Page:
**CP Daily will not be published between Dec. 24-31. Carbon Pulse will file stories and send out CP Alerts on merit during that period. Regular coverage will resume Jan. 4.**
Presenting CP Daily, Carbon Pulse’s newsletter. It’s a daily summary of our news plus bite-sized updates from around the world. Subscribe here
Carbon exchanges in South Korea and Beijing on Thursday signed an MoU to cooperate in developing their markets, boosting speculation that China and Korea at some stage might link their emissions trading schemes.
New Zealand will use over 30 million Kyoto units from its massive surplus from the 2008-2012 period to meet its 2020 emissions target, the Ministry for the Environment said Thursday.
A Seoul court has dismissed Hyundai Steel’s lawsuit against the Ministry of Environment over the allocation of CO2 permits in the nation’s emissions trading scheme, the Korea Herald reported, the first of several legal cases over the issue to receive a verdict.
The Guangzhou Emissions Exchange this week issued rules for using Guangdong carbon permits as collateral for loans, an increasingly popular way for struggling Chinese companies to get fresh cash, in a move designed to prevent defaults and other irregularities.
European carbon prices ended lower on Thursday due to a weaker energy complex and euro, which were dented by the US Federal Reserve’s decision late on Wednesday to raise interest rates for the first time since 2006.
The German government wants to procure 138,038 CERs via a tender to offset all business travel lodged in 2013, the country’s environment agency announced on Wednesday.
Last Saturday, UN climate negotiators from 195 countries agreed on a historic climate change accord in Paris after two weeks of intense negotiations. While many of us were hoping for a hook that would support the use of markets, we were happily surprised to see the extent and detail on carbon markets that was ultimately included in the Paris Agreement.
Bite-sized updates from around the world
China needs to implement a real and effective emissions trading scheme to help reduce the share of coal in the energy mix, Bertrand de la Noue, vice president of the European Chamber of Commerce in China told reporters in Beijing Thursday at a post-Paris briefing. He said the national ETS would help shutting down the huge over-capacity in China’s manufacturing industries and that the risk of so-called carbon leakage was limited. De la Noue added China was likely to easily meet its target of peaking GHG emissions by 2030, and said how early the peak would be depended partly on how quickly China can cut coal consumption, given “there is a lot of push-back from provinces and state-owned enterprises”.
He was backed the Joerg Wuttke, the president of the Chamber, who pointed out the massive increase in new coal plant approvals after the responsibility for those were transferred to provincial governments last year. In the first nine months of 2015, new coal-fired capacity equal to that of Italy was approved. “I hear Xie Zhenhua speak in Paris, then I look at the approval data and I’m puzzled,” Wuttke said. While the EU Chamber was positive about the prospect of clean coal in China, Greenpeace not so much. In a new analysis, the green group’s Energydesk said “nearly half of China’s new clean coal power plants are violating emission standards — often because the technology isn’t even switched on”. Analysts from Greenpeace China caught 12 out of 26 ‘ultra low emission’ coal power plants producing more pollution than new limits would allow.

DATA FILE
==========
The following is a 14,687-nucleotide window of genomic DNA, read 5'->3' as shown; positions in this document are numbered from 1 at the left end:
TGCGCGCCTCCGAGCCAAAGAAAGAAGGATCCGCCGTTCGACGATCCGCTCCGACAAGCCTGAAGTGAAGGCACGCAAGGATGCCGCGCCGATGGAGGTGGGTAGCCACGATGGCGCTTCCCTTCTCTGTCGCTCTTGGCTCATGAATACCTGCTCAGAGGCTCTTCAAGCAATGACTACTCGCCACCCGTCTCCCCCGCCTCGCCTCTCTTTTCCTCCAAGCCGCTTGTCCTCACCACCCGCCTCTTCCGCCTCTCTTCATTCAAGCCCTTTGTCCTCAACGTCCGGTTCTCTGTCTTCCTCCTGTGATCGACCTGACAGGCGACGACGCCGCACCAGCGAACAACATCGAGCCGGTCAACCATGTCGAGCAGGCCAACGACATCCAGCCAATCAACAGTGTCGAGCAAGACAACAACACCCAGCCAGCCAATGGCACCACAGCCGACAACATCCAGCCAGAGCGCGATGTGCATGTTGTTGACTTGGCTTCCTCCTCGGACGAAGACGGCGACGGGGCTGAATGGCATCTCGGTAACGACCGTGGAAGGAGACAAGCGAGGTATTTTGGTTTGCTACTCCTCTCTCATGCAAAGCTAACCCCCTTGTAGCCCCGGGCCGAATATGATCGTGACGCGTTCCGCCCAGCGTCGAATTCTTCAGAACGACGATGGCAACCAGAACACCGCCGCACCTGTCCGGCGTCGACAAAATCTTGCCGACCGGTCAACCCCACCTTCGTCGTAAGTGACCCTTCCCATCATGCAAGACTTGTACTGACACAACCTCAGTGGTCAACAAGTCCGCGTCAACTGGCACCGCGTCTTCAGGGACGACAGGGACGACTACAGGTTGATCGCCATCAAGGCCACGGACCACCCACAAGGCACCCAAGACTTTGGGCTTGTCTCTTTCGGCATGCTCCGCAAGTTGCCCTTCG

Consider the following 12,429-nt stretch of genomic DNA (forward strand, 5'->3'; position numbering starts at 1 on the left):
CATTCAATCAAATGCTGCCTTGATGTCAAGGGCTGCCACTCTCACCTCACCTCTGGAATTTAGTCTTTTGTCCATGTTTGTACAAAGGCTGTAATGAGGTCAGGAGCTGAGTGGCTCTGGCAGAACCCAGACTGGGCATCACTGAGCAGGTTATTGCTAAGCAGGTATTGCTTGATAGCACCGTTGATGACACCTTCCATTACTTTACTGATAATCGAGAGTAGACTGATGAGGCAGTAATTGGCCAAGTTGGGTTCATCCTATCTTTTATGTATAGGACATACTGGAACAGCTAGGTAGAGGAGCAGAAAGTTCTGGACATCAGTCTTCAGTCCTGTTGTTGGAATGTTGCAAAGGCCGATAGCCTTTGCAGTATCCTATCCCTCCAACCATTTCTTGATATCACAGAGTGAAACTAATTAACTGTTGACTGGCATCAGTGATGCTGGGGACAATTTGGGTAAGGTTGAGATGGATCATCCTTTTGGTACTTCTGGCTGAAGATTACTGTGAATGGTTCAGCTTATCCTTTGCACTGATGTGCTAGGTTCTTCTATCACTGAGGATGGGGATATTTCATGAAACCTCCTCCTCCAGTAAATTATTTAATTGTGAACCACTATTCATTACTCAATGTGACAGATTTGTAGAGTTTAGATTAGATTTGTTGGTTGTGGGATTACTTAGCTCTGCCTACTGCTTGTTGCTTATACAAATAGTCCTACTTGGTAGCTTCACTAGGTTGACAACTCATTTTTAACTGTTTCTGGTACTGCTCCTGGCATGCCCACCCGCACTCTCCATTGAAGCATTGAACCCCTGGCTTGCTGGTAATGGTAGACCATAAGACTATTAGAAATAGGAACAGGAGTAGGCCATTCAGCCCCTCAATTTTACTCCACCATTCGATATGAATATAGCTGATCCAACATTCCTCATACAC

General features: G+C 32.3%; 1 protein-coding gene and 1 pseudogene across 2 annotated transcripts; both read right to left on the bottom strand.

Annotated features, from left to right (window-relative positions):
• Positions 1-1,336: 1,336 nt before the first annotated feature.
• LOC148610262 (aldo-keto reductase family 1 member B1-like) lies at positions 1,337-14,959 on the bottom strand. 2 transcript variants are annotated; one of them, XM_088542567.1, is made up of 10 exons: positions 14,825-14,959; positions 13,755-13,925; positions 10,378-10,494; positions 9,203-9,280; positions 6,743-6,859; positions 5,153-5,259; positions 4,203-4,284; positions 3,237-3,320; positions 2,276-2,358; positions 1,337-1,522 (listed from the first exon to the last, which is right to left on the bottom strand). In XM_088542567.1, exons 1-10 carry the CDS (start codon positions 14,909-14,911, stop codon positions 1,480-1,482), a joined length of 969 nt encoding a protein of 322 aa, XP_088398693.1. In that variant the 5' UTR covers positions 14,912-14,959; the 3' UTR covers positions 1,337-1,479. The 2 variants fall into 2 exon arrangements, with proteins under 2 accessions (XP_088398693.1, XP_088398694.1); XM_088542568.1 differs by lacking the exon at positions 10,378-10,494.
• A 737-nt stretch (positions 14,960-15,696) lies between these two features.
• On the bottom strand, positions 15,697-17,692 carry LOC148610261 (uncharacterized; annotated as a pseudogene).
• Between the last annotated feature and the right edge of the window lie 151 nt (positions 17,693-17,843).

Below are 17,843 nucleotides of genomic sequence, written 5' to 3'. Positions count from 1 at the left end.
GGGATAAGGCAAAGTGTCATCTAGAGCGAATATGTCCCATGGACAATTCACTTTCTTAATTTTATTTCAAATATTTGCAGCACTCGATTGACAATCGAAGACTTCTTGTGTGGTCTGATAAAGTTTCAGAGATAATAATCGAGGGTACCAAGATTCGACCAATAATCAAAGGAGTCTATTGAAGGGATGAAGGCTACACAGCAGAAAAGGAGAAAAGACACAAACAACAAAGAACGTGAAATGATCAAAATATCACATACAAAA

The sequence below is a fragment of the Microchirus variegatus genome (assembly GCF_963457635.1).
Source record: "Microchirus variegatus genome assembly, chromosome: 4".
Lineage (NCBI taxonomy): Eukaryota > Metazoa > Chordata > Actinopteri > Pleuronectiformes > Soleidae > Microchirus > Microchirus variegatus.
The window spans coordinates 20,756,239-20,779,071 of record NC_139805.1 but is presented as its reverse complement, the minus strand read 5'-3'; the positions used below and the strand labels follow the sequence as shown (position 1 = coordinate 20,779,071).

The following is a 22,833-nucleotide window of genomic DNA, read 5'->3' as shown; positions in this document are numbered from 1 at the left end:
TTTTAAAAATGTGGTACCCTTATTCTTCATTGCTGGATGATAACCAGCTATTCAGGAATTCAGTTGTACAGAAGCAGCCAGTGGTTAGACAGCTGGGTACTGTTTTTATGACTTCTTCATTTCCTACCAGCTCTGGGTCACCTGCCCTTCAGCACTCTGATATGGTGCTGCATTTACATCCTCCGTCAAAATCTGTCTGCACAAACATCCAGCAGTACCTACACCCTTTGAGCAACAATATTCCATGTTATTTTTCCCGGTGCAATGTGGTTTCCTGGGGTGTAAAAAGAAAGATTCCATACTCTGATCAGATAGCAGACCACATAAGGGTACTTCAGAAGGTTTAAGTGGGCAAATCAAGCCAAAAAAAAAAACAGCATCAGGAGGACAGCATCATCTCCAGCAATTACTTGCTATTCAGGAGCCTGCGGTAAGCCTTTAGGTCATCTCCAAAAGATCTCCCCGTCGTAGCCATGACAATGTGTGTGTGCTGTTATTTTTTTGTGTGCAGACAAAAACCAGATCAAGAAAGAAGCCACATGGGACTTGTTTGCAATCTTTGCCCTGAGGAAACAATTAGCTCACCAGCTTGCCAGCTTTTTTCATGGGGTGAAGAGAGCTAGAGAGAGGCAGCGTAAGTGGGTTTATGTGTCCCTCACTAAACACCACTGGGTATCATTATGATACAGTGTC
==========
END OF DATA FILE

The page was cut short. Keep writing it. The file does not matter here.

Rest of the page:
Polish utilities advanced as the country’s energy regulator increased its budget to support coal-fired power plants. State-controlled Enea SA was the biggest gainer, rising as much as 5.2 percent, while ZE PAK SA, owned by billionaire Zygmunt Solorz-Zak, climbed as much as 2.2 percent and Tauron Polska Energia SA added as much as 4.8 percent. The benchmark WIG20 Index rose 3.2 percent by 2:39 p.m. Warsaw time, heading for the biggest increase in more than two years. Emerging-market stocks rose after the Federal Reserve said Wednesday that further interest-rate increases will be gradual. (Bloomberg)
Britain received European Union approval on Thursday to compensate firms in some energy-intensive industries for the cost of “green taxes”, offering help to its ailing steel sector. (Reuters)
Ireland has set out a target of cutting greenhouse gas emissions 80-95% by 2050, and to become carbon neutral by 2100, according to a new energy white paper that sets out how it will transit to a clean energy future over the next 15 years.
New Jersey’s State Assembly passed a resolution Thursday pushing the government toward rejoining RGGI, some five years after Governor Chris Christie pulled the state from the cap-and-trade programme. (northjersey.com)
You can’t get any point across these days without the use of infographics. Australia’s Clean Energy Regulator has taken the consequence of that and created one on the status of the Emissions Reductions Fund called “Emissions Position”. It will also publish a “Monthly Abatement Statement” with features such as “fund facts”.
And finally… The US clean energy boom is about to be transformed. In a surprise move, US lawmakers agreed to extend tax credits for solar and wind for another five years. This will give an unprecedented boost to the industry, estimated by BNEF to be worth $73 billion, and change the course of renewables deployment in the country. In solar alone, the extension will add an extra 20 gigawatts of capacity – more than every panel ever installed in the US prior to 2015.
Got a tip? Email us at firstname.lastname@example.org